# you may ignore the python installations if you already have this

sudo python

pip install urllib3-1.8.3.tar.gz

wget -O click-3.3.tar.gz
sudo pip install click-3.3.tar.gz

# install elasticsearch-py
wget -O elasticsearch-py.tar.gz
sudo pip install elasticsearch-py.tar.gz

# install elasticsearch-curator
wget -O elasticsearch-curator.tar.gz
sudo pip install elasticsearch-curator.tar.gz

# To test : Verify version
curator --version
# should echo: "curator, version 3.3.0"

# To example Commands try the help menu
curator --help
# should echo : help menu options

For more installation guides please see the official Elasticsearch Guides


Curator Command Line Flags


Index and Snapshot Selection









Index selection only



Snapshot selection only





Elasticsearch Cheat Sheet and Short Examples

Quick short, Elasticsearch cheat API End-Point calls that takes a while to remember.  If I have missed your favourite or want to make a recommendation to add in please do leave comment


# Show all indices
GET /_cat/indices?v-
# cluster health state
GET /_cluster/health
# Show all nodes
GET /_cat/nodes?

# Show largest Index. Leverages the _CAT api
curl 'localhost:9200/_cat/indices?bytes=b' | sort -rnk8 | grep -v marvel,kibana



# Bulk Indexing Example
POST /factory/_bulk
	 {"index":{"_index":"factory", "_type":"cars"}}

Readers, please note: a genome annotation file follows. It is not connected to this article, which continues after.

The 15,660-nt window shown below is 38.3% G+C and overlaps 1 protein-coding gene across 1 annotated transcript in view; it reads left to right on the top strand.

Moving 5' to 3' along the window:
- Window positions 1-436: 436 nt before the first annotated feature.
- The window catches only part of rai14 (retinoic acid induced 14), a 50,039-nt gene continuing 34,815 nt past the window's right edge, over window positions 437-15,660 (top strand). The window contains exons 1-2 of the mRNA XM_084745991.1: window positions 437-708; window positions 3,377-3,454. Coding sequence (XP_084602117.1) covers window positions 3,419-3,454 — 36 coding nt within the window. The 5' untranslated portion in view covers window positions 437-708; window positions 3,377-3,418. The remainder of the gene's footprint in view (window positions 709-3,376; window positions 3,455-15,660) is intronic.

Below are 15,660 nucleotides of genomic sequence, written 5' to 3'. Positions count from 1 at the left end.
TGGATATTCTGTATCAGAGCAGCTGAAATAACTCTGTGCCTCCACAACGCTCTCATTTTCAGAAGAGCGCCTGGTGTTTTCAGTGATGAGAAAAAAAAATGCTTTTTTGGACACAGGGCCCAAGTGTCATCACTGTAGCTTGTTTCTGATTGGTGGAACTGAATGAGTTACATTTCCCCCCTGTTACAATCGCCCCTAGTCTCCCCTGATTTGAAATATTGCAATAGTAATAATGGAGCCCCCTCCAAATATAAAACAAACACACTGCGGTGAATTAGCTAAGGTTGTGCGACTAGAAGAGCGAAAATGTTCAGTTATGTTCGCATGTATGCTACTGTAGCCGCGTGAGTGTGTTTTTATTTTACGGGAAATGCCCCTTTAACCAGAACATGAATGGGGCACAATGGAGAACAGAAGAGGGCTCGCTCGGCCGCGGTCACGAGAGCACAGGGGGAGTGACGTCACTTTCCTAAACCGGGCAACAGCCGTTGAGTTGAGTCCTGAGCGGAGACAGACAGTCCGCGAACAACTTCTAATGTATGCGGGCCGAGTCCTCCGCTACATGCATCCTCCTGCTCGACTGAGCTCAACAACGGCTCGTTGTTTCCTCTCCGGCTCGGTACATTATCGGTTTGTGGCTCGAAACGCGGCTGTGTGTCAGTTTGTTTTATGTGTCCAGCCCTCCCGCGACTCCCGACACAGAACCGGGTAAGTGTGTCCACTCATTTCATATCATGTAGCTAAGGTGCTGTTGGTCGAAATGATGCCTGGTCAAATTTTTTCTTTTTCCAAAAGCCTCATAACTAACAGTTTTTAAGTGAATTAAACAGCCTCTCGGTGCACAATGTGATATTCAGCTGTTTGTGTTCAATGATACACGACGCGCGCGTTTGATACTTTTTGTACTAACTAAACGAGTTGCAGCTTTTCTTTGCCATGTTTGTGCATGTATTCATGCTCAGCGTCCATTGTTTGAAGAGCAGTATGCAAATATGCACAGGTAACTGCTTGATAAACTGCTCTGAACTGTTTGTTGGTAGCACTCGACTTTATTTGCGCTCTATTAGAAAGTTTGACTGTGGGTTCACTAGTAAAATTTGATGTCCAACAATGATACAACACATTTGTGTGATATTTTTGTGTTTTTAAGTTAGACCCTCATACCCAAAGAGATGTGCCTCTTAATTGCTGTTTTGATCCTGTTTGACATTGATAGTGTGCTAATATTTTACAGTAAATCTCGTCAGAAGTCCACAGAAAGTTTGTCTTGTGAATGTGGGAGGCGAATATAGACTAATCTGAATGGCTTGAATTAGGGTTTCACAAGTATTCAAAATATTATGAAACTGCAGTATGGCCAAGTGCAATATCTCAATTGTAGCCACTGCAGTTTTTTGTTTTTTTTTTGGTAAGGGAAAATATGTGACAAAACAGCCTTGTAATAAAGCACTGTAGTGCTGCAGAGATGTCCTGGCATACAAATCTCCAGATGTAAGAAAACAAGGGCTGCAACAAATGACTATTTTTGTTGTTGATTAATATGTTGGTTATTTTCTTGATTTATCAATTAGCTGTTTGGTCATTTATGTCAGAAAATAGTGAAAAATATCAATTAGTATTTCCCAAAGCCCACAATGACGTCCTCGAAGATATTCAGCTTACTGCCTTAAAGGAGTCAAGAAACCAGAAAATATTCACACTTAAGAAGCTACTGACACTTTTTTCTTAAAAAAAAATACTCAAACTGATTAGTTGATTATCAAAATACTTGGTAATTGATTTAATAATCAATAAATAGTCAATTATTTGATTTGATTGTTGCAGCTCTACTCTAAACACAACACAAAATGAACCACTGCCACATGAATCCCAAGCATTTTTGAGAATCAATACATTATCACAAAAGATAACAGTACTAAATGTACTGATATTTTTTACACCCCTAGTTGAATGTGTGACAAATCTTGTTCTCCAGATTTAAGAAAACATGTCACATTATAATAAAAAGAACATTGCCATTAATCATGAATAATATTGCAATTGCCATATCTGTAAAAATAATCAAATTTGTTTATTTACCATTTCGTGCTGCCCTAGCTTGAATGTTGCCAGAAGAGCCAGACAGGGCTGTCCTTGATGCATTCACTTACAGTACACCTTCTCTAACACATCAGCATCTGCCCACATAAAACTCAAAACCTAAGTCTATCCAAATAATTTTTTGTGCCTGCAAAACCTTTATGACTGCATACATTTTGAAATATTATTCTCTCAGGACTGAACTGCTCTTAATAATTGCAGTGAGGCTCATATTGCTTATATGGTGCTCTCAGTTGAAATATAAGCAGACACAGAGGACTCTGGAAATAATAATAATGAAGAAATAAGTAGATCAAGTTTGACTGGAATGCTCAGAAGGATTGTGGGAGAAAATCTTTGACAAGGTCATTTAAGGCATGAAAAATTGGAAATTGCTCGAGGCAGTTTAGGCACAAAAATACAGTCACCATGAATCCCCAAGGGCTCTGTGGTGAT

{ "model":"swift","make":"suzuki", "mark":1, "release_year":"1998-01-01"}
	 {"index":{"_index":"factory", "_type":"cars"}}
	 { "model":"swift","make":"suzuki", "mark":2, "release_year":"2003-01-01"}
	 {"index":{"_index":"factory", "_type":"cars"}}
	 { "model":"baleno","make":"suzuki", "mark":1, "release_year":"2000-01-01"}
	 {"index":{"_index":"factory", "_type":"cars"}}
	 { "model":"focus","make":"ford","mark":1, "release_year":"2001-01-01"}
	 {"index":{"_index":"factory", "_type":"cars"}}
	 { "model":"focus","make":"ford","mark":2, "release_year":"2007-01-01"}
	  {"index":{"_index":"factory", "_type":"cars"}}
	 { "model":"rs","make":"ford","mark":2, "release_year":"2011-01-01"}
	 {"index":{"_index":"factory", "_type":"cars"}}
	 { "model":"rav4","make":"toyota","mark":3, "release_year":"2009-01-01"}
	 {"index":{"_index":"factory", "_type":"cars"}}
	 { "model":"mondeo","make":"ford","mark":2, "release_year":"2007-01-01"}
	 {"index":{"_index":"factory", "_type":"cars"}}
	 { "model":"st","make":"ford","mark":1, "release_year":"2007-01-01"}
	 {"index":{"_index":"factory", "_type":"cars"}}
 { "model":"5 series","make":"bmw","mark":3, "release_year":"2009-01-01"}


Index Management

PUT /my_index/_settings
  "index": {
    "number_of_replicas": 4
# Add a single alias
PUT /lmg_sem_v4/_alias/lmg
# Move Shard to another node
POST /_cluster/reroute
    "commands" : [ {
        "move" :
              "index" : "amg_sem_v12", "shard" : 0,
              "from_node" : "UK-SEARCH-STG-02", "to_node" : "UK-SEARCH-STG-01"

Index Cloning

From ElasticSearch 2.3 you you may now use the built in _reindex API to re-index data

POST /_reindex
  "source": {
    "index": "my-index"
  "dest": {
    "index": "my-new-index"


Cloning with a filter/query

POST /_reindex
  "source": {
    "index": "my-index",
    "query": {
      "term": {
        "has-index-cloning-with-filter-on": true
  "dest": {
    "index": "my-new-index"


# Show cluster-wide Recovery state
GET /_recovery?pretty&amp;amp;amp;amp;amp;amp;amp;amp;human